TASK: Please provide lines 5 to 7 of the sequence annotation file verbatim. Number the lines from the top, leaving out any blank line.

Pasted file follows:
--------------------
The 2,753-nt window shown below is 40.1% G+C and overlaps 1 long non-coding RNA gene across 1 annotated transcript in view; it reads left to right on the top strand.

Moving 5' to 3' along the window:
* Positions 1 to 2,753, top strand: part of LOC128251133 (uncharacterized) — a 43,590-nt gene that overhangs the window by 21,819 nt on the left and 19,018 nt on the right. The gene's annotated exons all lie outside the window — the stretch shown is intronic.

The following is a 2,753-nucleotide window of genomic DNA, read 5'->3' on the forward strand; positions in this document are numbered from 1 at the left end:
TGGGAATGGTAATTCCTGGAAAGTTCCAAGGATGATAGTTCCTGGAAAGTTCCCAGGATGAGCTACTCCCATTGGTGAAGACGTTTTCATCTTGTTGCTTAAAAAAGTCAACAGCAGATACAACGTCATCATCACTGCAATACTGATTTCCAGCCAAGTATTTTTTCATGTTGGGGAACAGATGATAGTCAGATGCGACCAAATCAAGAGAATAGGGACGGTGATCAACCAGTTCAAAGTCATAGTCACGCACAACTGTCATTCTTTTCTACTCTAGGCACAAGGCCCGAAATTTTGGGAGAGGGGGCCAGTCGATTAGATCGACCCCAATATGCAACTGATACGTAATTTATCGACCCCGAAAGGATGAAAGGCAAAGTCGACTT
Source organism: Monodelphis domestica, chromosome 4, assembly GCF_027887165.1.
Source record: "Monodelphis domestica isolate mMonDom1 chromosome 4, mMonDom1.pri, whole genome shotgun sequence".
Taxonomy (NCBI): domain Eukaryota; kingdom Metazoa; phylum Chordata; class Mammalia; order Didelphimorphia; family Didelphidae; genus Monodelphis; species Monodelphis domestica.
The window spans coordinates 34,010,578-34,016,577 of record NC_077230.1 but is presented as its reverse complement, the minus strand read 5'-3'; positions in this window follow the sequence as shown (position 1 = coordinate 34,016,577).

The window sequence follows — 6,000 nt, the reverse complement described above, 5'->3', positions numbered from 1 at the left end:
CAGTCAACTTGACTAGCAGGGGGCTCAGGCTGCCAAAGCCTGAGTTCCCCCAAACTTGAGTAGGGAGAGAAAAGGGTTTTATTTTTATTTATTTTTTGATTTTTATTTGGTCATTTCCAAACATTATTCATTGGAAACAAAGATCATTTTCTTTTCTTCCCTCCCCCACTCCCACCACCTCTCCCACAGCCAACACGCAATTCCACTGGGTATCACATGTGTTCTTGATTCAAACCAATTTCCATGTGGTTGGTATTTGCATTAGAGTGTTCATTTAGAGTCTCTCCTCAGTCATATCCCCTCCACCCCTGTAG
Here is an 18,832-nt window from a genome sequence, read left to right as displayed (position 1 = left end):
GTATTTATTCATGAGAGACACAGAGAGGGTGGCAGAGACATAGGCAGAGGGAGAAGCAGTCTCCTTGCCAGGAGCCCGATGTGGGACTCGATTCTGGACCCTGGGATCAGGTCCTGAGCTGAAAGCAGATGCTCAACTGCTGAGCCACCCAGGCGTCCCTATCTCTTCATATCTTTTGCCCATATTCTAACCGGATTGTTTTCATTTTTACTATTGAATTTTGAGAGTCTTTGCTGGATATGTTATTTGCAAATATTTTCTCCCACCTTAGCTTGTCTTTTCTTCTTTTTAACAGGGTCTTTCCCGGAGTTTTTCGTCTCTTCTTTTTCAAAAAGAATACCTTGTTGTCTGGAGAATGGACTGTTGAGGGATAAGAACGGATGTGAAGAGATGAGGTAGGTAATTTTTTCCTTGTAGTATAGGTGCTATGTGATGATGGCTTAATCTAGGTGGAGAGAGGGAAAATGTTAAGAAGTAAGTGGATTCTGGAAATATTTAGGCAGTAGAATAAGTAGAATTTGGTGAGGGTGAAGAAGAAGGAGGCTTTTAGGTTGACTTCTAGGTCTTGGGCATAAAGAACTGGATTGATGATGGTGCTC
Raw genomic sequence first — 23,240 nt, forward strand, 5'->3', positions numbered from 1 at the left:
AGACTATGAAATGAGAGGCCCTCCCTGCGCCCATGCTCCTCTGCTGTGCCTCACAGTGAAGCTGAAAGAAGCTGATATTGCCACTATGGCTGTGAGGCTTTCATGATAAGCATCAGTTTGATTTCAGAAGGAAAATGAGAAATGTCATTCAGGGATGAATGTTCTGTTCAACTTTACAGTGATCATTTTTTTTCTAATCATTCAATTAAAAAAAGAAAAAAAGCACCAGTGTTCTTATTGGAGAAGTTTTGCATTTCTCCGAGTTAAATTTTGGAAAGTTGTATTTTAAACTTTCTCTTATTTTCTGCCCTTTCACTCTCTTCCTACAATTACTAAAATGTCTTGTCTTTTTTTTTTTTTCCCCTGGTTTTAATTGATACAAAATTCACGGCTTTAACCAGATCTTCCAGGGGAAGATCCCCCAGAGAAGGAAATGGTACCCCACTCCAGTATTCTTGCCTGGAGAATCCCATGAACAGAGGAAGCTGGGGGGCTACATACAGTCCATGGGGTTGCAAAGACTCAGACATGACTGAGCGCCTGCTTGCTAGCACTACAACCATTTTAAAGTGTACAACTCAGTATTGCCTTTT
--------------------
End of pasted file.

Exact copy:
TGGGAATGGTAATTCCTGGAAAGTTCCAAGGATGATAGTTCCTGGAAAGTTCCCAGGATGAGCTACTCCCATTGGTGAAGACGTTTTCATCTTGTTGCTTAAAAAAGTCAACAGCAGATACAACGTCATCATCACTGCAATACTGATTTCCAGCCAAGTATTTTTTCATGTTGGGGAACAGATGATAGTCAGATGCGACCAAATCAAGAGAATAGGGACGGTGATCAACCAGTTCAAAGTCATAGTCACGCACAACTGTCATTCTTTTCTACTCTAGGCACAAGGCCCGAAATTTTGGGAGAGGGGGCCAGTCGATTAGATCGACCCCAATATGCAACTGATACGTAATTTATCGACCCCGAAAGGATGAAAGGCAAAGTCGACTT
Source organism: Monodelphis domestica, chromosome 4, assembly GCF_027887165.1.
Source record: "Monodelphis domestica isolate mMonDom1 chromosome 4, mMonDom1.pri, whole genome shotgun sequence".